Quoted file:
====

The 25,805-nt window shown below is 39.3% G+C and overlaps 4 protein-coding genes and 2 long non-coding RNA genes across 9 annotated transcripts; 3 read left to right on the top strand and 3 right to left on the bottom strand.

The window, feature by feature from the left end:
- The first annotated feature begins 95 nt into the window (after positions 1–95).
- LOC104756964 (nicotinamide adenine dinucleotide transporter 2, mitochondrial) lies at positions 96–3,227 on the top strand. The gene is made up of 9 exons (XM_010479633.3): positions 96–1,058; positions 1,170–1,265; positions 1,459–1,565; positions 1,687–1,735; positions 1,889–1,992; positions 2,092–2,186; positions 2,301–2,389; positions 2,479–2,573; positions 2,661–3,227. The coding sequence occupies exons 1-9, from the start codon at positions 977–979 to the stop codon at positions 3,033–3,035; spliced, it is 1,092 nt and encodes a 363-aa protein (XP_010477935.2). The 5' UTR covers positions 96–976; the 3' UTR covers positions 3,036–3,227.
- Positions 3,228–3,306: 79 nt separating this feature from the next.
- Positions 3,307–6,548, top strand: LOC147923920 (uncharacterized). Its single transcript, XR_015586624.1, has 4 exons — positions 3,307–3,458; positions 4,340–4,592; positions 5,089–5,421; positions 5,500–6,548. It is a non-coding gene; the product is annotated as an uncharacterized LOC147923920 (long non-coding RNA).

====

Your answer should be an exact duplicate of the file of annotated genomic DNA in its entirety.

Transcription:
The 25,805-nt window shown below is 39.3% G+C and overlaps 4 protein-coding genes and 2 long non-coding RNA genes across 9 annotated transcripts; 3 read left to right on the top strand and 3 right to left on the bottom strand.

The window, feature by feature from the left end:
- The first annotated feature begins 95 nt into the window (after positions 1–95).
- LOC104756964 (nicotinamide adenine dinucleotide transporter 2, mitochondrial) lies at positions 96–3,227 on the top strand. The gene is made up of 9 exons (XM_010479633.3): positions 96–1,058; positions 1,170–1,265; positions 1,459–1,565; positions 1,687–1,735; positions 1,889–1,992; positions 2,092–2,186; positions 2,301–2,389; positions 2,479–2,573; positions 2,661–3,227. The coding sequence occupies exons 1-9, from the start codon at positions 977–979 to the stop codon at positions 3,033–3,035; spliced, it is 1,092 nt and encodes a 363-aa protein (XP_010477935.2). The 5' UTR covers positions 96–976; the 3' UTR covers positions 3,036–3,227.
- Positions 3,228–3,306: 79 nt separating this feature from the next.
- Positions 3,307–6,548, top strand: LOC147923920 (uncharacterized). Its single transcript, XR_015586624.1, has 4 exons — positions 3,307–3,458; positions 4,340–4,592; positions 5,089–5,421; positions 5,500–6,548. It is a non-coding gene; the product is annotated as an uncharacterized LOC147923920 (long non-coding RNA).